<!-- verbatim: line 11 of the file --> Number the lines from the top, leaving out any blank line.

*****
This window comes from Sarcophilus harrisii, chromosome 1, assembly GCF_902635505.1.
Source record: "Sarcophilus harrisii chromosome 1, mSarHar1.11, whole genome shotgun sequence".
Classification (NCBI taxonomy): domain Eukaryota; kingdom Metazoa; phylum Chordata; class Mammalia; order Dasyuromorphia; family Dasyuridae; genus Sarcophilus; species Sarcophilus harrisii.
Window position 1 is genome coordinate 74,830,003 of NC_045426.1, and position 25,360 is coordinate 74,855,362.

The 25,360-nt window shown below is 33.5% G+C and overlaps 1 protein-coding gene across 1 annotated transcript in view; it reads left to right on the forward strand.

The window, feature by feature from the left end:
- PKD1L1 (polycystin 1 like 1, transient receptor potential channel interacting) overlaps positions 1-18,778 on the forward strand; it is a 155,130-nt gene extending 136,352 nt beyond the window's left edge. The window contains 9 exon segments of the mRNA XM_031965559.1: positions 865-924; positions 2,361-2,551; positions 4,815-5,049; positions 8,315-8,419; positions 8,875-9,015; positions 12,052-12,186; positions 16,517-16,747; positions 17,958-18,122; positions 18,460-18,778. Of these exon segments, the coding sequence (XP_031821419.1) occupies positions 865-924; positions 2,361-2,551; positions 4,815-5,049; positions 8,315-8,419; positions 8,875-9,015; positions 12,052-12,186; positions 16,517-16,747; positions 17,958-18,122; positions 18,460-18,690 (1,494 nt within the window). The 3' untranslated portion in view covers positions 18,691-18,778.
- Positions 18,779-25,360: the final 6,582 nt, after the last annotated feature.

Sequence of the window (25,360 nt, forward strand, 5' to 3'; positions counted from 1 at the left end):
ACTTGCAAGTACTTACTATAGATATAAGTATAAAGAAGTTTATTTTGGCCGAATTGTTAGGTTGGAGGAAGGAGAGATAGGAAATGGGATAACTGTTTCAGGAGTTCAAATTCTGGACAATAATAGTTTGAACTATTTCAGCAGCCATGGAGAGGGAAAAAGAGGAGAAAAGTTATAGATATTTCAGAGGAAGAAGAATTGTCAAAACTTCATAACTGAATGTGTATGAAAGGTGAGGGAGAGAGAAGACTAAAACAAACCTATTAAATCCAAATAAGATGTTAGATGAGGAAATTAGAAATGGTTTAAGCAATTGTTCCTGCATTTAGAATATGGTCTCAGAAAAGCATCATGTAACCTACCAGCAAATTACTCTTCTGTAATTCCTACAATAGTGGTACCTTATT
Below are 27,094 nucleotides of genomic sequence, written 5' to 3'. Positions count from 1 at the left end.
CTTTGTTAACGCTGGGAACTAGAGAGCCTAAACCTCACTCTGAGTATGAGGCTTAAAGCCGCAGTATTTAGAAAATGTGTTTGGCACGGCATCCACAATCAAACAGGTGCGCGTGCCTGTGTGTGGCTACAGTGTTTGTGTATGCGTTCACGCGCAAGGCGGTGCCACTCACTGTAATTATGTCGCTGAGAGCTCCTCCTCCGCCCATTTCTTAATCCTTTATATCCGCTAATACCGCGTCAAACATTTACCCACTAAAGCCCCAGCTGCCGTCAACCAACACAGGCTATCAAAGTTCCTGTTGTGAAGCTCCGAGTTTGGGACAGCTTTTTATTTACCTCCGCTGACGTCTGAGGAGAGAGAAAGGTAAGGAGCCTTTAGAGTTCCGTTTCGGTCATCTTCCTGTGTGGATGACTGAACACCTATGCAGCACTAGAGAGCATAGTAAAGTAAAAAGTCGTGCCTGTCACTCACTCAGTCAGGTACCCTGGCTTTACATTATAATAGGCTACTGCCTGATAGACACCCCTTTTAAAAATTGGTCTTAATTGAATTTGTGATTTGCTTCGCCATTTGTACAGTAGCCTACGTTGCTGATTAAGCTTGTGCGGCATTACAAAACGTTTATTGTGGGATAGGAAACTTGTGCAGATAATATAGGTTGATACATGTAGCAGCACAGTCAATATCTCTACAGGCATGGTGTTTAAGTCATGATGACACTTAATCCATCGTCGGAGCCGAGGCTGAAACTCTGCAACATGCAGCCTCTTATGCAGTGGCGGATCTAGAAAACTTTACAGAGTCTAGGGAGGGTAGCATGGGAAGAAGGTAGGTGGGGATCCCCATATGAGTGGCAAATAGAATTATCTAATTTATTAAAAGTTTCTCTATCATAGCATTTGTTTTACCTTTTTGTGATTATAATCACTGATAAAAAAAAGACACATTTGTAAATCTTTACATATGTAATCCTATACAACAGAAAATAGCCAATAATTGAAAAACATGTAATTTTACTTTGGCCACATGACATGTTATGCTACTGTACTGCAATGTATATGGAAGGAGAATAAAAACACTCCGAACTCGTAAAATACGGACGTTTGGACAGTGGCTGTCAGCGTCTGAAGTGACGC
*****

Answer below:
Below are 27,094 nucleotides of genomic sequence, written 5' to 3'. Positions count from 1 at the left end.